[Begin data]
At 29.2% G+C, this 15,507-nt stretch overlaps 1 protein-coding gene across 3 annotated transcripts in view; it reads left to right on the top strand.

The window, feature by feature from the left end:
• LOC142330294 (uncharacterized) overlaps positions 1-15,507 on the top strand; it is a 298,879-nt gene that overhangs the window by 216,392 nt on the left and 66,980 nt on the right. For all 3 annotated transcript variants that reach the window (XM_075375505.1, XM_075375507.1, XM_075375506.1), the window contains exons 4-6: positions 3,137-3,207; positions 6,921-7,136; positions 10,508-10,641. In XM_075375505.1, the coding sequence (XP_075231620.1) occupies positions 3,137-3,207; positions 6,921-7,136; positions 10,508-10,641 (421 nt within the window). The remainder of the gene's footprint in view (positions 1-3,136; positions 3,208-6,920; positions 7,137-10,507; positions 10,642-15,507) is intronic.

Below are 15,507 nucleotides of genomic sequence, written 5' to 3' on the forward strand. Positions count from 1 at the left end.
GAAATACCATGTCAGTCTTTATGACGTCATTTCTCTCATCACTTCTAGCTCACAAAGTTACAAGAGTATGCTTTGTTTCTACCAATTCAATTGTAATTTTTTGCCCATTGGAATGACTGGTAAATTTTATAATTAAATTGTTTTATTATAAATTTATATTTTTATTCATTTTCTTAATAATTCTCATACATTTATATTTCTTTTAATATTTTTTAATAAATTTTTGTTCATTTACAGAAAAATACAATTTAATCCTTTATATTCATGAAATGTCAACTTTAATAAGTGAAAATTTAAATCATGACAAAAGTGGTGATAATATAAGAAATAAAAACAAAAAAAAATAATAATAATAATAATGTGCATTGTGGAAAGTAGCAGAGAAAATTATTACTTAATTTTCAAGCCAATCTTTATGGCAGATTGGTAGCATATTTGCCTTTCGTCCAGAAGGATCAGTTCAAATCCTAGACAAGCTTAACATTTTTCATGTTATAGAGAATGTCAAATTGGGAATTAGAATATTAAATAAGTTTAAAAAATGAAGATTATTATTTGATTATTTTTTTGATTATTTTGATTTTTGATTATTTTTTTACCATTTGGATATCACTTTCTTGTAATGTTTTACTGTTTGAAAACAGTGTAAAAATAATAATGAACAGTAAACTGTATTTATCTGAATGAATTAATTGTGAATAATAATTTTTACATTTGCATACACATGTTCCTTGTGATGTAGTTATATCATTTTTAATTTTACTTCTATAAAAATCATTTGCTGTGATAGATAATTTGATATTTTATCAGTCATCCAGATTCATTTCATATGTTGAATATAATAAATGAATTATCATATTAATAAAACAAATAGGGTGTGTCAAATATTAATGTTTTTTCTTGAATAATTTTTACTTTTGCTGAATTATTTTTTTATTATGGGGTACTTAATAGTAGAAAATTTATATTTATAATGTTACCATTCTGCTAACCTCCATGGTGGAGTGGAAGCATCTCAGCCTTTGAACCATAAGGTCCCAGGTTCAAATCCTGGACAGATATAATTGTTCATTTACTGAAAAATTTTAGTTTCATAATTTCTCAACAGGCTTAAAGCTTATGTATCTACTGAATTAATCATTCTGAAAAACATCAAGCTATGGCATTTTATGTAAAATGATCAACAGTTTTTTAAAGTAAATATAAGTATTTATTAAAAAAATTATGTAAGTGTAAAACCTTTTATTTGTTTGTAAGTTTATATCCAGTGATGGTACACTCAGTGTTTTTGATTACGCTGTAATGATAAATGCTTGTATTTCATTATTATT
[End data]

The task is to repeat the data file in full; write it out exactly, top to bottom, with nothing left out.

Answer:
At 29.2% G+C, this 15,507-nt stretch overlaps 1 protein-coding gene across 3 annotated transcripts in view; it reads left to right on the top strand.

The window, feature by feature from the left end:
• LOC142330294 (uncharacterized) overlaps positions 1-15,507 on the top strand; it is a 298,879-nt gene that overhangs the window by 216,392 nt on the left and 66,980 nt on the right. For all 3 annotated transcript variants that reach the window (XM_075375505.1, XM_075375507.1, XM_075375506.1), the window contains exons 4-6: positions 3,137-3,207; positions 6,921-7,136; positions 10,508-10,641. In XM_075375505.1, the coding sequence (XP_075231620.1) occupies positions 3,137-3,207; positions 6,921-7,136; positions 10,508-10,641 (421 nt within the window). The remainder of the gene's footprint in view (positions 1-3,136; positions 3,208-6,920; positions 7,137-10,507; positions 10,642-15,507) is intronic.

Below are 15,507 nucleotides of genomic sequence, written 5' to 3' on the forward strand. Positions count from 1 at the left end.
GAAATACCATGTCAGTCTTTATGACGTCATTTCTCTCATCACTTCTAGCTCACAAAGTTACAAGAGTATGCTTTGTTTCTACCAATTCAATTGTAATTTTTTGCCCATTGGAATGACTGGTAAATTTTATAATTAAATTGTTTTATTATAAATTTATATTTTTATTCATTTTCTTAATAATTCTCATACATTTATATTTCTTTTAATATTTTTTAATAAATTTTTGTTCATTTACAGAAAAATACAATTTAATCCTTTATATTCATGAAATGTCAACTTTAATAAGTGAAAATTTAAATCATGACAAAAGTGGTGATAATATAAGAAATAAAAACAAAAAAAAATAATAATAATAATAATGTGCATTGTGGAAAGTAGCAGAGAAAATTATTACTTAATTTTCAAGCCAATCTTTATGGCAGATTGGTAGCATATTTGCCTTTCGTCCAGAAGGATCAGTTCAAATCCTAGACAAGCTTAACATTTTTCATGTTATAGAGAATGTCAAATTGGGAATTAGAATATTAAATAAGTTTAAAAAATGAAGATTATTATTTGATTATTTTTTTGATTATTTTGATTTTTGATTATTTTTTTACCATTTGGATATCACTTTCTTGTAATGTTTTACTGTTTGAAAACAGTGTAAAAATAATAATGAACAGTAAACTGTATTTATCTGAATGAATTAATTGTGAATAATAATTTTTACATTTGCATACACATGTTCCTTGTGATGTAGTTATATCATTTTTAATTTTACTTCTATAAAAATCATTTGCTGTGATAGATAATTTGATATTTTATCAGTCATCCAGATTCATTTCATATGTTGAATATAATAAATGAATTATCATATTAATAAAACAAATAGGGTGTGTCAAATATTAATGTTTTTTCTTGAATAATTTTTACTTTTGCTGAATTATTTTTTTATTATGGGGTACTTAATAGTAGAAAATTTATATTTATAATGTTACCATTCTGCTAACCTCCATGGTGGAGTGGAAGCATCTCAGCCTTTGAACCATAAGGTCCCAGGTTCAAATCCTGGACAGATATAATTGTTCATTTACTGAAAAATTTTAGTTTCATAATTTCTCAACAGGCTTAAAGCTTATGTATCTACTGAATTAATCATTCTGAAAAACATCAAGCTATGGCATTTTATGTAAAATGATCAACAGTTTTTTAAAGTAAATATAAGTATTTATTAAAAAAATTATGTAAGTGTAAAACCTTTTATTTGTTTGTAAGTTTATATCCAGTGATGGTACACTCAGTGTTTTTGATTACGCTGTAATGATAAATGCTTGTATTTCATTATTATT